I find this book very analogous to "Eat, Pray, Love." I really enjoyed the writing style of the book, but ultimately the book fell apart for me. I assume that this writer is the Nicholas Sparks of Britain. Being British, of course he's much more erudite and funny, but the feel of this book is the same as his American counterpart: high-brow popular romance that you're not too embarrassed to be seen with. Scratch that. I would never read a Nicholas Sparks book in public. I would have no problem reading David Nicholls on the subway. Again, a smart, engaging book that unfortunately is without a heart.
I'm not going to talk about the ending, because it seems to me that by the time I had reached the ending I was up to my eyeballs in disenchantment, but suffice it to say, David, what in the HELL were you thinking? Did you think this would elevate it to literature light? Catapult it out of clever romance into something less cheesy? I'm really curious as to your motivation.
Anyway, this is the story of Emma and Dexter and their twenty-year friendship. It might have been a little more ambitious if Emma had been the wanker and Dexter the decent one, but why quibble at this point. There's a nice plot device where we see these two and where they are in their respective lives every St. Swithin's Day. The major problem is that Dexter is too much of an asshole that Emma's love for him starts to undermine her character. She's presented as someone whose integrity is essentially Dexter's port in a storm, and although she cuts him loose at various points in their friendship, these seem like life-saving maneuvers on her part, not kicking his shallow ass to the curb maneuvers. This continuously undercuts HER characterization. She has a series of her own slightly unethical relationships, which I suppose are supposed to humanize her, but if she's willing to sleep with her boss, then why isn't she willing to compromise herself with Dexter who she's very much in love with? I don't understand.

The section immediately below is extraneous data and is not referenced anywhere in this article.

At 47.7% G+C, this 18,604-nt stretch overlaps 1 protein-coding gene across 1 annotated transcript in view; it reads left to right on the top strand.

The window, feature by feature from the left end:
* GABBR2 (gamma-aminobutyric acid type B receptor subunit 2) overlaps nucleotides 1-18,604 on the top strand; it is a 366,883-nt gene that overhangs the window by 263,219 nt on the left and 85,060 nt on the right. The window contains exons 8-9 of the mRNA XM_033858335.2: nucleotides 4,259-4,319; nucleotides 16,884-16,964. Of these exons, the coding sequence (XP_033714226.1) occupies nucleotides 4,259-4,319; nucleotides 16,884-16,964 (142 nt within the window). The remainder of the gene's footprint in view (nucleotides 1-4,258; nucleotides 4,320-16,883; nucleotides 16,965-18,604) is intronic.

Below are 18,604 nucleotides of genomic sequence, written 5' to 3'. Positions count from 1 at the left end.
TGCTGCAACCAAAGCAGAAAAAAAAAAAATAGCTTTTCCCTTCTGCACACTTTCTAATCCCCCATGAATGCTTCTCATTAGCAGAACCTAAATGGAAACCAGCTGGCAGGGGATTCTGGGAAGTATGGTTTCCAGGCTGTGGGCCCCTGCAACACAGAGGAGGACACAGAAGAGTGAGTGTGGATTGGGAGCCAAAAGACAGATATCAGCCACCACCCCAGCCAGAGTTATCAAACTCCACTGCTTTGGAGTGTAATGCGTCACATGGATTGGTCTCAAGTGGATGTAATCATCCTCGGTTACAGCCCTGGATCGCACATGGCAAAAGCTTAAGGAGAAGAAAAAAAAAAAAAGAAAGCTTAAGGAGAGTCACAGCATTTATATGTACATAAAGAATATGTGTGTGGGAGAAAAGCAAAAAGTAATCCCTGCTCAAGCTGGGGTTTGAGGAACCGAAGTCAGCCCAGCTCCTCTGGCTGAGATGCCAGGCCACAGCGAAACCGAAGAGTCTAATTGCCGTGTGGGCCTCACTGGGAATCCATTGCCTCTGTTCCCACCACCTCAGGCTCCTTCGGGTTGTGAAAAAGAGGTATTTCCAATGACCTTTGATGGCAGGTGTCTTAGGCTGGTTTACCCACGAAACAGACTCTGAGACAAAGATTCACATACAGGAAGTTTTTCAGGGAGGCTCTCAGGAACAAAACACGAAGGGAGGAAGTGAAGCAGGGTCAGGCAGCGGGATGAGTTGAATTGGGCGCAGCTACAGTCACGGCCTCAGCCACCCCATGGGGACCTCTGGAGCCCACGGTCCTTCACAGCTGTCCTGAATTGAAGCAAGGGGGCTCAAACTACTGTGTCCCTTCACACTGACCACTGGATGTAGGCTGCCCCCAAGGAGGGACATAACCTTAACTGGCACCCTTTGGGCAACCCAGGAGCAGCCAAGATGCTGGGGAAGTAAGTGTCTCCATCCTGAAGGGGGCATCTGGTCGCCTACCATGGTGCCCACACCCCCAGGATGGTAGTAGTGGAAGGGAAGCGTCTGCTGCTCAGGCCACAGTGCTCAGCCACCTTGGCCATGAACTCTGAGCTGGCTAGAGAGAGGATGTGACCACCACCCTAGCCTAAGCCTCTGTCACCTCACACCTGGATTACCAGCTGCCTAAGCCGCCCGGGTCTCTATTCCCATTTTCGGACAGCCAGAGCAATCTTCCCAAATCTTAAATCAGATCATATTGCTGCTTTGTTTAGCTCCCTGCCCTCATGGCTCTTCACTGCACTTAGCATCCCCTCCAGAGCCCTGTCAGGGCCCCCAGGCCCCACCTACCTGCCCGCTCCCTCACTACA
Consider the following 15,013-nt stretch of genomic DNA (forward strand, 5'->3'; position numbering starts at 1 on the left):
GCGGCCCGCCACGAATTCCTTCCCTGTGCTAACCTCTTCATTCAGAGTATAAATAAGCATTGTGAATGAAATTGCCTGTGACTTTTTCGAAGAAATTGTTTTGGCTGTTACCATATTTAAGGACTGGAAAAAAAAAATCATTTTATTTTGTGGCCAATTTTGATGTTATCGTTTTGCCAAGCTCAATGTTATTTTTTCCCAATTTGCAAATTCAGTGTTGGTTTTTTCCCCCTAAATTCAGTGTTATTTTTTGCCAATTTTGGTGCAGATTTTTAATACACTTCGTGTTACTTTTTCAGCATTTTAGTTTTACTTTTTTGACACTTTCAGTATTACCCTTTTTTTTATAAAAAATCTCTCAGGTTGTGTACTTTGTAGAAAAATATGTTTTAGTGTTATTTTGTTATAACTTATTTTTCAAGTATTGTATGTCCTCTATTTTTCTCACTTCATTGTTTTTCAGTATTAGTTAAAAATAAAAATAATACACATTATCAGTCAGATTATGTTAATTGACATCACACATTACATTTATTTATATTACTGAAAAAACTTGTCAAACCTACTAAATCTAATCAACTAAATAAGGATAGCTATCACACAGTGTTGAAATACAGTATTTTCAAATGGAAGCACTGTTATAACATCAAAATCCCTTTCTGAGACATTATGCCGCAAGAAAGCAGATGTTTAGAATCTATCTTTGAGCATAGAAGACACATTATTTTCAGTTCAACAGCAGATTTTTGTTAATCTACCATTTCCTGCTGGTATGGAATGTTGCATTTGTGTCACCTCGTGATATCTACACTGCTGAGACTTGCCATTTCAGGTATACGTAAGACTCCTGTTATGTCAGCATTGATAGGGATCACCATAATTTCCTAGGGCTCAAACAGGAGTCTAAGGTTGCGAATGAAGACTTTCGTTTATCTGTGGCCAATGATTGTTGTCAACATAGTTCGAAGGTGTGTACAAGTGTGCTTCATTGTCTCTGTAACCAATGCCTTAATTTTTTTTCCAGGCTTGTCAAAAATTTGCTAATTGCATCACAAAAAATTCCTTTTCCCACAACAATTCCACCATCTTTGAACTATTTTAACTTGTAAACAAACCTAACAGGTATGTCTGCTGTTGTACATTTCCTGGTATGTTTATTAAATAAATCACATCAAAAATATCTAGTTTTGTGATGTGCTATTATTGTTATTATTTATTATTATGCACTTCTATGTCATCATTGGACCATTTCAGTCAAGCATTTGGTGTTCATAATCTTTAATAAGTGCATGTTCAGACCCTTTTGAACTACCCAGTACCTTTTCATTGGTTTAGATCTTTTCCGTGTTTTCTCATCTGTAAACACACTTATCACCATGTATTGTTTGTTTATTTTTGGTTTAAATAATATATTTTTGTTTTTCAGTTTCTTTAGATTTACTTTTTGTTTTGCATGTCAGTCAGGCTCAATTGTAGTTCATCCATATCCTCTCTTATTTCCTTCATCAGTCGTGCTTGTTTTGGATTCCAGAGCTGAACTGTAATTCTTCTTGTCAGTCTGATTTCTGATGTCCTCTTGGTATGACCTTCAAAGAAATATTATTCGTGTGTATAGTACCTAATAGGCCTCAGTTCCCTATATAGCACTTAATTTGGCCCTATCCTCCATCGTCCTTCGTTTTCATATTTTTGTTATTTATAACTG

The reader becomes very invested in these characters as the novel moves forward over the years, although Dexter's marriage is something of a cypher, as is Emma's transformation to best-selling author. All of a sudden Emma is chic just like Dexter suddenly falls in love with an ice maiden. These transitions are jarring, but I sort of went with it, but then as the ending unfolded I really resented them. Rather like eating a cookie that I thought was okay at the time, but then realized that it gave me a stomach ache thirty minutes later.
We do not understand why Emma continues to love Dexter until a series of scenes at the very end of the novel. Again, I don't quite understand the motivation of tacking this on at the very end. Because by this point, we STILL don't like Dexter and that dislike isn't dislodged by the touching scenes at the end. It's a little too little and far too late.